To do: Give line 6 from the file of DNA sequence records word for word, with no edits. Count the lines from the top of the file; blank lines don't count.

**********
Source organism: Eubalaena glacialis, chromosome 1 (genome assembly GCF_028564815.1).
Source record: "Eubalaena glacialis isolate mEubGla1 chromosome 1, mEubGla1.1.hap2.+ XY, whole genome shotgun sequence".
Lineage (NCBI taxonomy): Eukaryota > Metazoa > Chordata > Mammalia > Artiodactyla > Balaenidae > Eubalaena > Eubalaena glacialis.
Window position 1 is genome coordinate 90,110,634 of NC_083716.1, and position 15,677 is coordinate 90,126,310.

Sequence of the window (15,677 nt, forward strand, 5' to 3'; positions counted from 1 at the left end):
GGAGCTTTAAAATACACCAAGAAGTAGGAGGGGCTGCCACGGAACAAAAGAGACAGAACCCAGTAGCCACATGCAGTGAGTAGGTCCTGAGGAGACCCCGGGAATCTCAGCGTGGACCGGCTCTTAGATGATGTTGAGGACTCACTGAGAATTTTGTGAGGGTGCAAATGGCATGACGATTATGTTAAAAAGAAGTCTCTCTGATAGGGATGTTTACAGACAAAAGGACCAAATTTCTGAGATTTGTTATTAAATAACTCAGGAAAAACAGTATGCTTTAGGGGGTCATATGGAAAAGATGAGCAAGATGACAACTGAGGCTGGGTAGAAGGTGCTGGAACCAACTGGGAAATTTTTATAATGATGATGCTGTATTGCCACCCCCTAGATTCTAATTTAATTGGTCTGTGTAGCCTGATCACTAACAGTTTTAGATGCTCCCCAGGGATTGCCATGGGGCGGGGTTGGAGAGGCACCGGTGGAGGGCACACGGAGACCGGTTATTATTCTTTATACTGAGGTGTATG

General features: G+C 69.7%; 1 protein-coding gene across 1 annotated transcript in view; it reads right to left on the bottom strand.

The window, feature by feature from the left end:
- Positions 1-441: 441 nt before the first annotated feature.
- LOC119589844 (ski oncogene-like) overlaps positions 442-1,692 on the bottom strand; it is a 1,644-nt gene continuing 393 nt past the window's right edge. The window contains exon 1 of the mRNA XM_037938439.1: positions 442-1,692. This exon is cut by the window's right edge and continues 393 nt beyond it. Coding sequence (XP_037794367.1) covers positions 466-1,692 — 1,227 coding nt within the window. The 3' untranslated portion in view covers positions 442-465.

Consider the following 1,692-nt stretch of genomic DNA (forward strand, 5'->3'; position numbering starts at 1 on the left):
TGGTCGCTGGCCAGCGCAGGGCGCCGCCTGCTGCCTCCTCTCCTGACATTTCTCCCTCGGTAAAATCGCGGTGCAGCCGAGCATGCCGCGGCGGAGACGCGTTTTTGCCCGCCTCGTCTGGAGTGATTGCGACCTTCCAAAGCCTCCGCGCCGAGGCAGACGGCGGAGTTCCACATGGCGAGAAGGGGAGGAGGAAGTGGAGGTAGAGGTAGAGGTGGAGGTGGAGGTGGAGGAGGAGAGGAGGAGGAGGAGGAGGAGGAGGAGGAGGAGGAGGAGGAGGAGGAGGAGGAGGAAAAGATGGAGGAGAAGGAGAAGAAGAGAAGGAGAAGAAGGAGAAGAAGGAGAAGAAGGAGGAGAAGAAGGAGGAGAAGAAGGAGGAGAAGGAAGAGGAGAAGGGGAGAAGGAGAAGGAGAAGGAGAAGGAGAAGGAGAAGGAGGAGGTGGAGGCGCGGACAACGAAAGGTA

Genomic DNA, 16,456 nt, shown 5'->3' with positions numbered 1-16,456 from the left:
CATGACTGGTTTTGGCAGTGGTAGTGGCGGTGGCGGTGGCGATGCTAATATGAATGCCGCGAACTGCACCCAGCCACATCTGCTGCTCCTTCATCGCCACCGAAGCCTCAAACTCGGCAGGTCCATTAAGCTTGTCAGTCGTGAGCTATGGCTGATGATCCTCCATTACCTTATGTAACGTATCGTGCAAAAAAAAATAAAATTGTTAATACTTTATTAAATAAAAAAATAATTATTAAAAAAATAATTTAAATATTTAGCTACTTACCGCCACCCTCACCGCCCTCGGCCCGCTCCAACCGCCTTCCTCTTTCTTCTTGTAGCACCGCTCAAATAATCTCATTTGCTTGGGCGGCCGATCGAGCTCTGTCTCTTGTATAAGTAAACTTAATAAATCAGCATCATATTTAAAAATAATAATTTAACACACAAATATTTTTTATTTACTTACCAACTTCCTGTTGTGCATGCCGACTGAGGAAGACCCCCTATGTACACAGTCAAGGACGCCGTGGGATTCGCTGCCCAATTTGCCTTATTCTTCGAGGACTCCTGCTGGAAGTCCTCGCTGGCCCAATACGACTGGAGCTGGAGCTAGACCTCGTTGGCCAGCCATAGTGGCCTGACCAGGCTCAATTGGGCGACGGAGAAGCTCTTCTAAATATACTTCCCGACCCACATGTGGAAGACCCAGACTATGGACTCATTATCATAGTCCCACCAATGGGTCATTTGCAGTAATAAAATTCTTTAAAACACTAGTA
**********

GGAGCTTTAAAATACACCAAGAAGTAGGAGGGGCTGCCACGGAACAAAAGAGACAGAACCCAGTAGCCACATGCAGTGAGTAGGTCCTGAGGAGACCCCGGGAATCTCAGCGTGGACCGGCTCTTAGATGATGTTGAGGACTCACTGAGAATTTTGTGAGGGTGCAAATGGCATGACGATTATGTTAAAAAGAAGTCTCTCTGATAGGGATGTTTACAGACAAAAGGACCAAATTTCTGAGATTTGTTATTAAATAACTCAGGAAAAACAGTATGCTTTAGGGGGTCATATGGAAAAGATGAGCAAGATGACAACTGAGGCTGGGTAGAAGGTGCTGGAACCAACTGGGAAATTTTTATAATGATGATGCTGTATTGCCACCCCCTAGATTCTAATTTAATTGGTCTGTGTAGCCTGATCACTAACAGTTTTAGATGCTCCCCAGGGATTGCCATGGGGCGGGGTTGGAGAGGCACCGGTGGAGGGCACACGGAGACCGGTTATTATTCTTTATACTGAGGTGTATG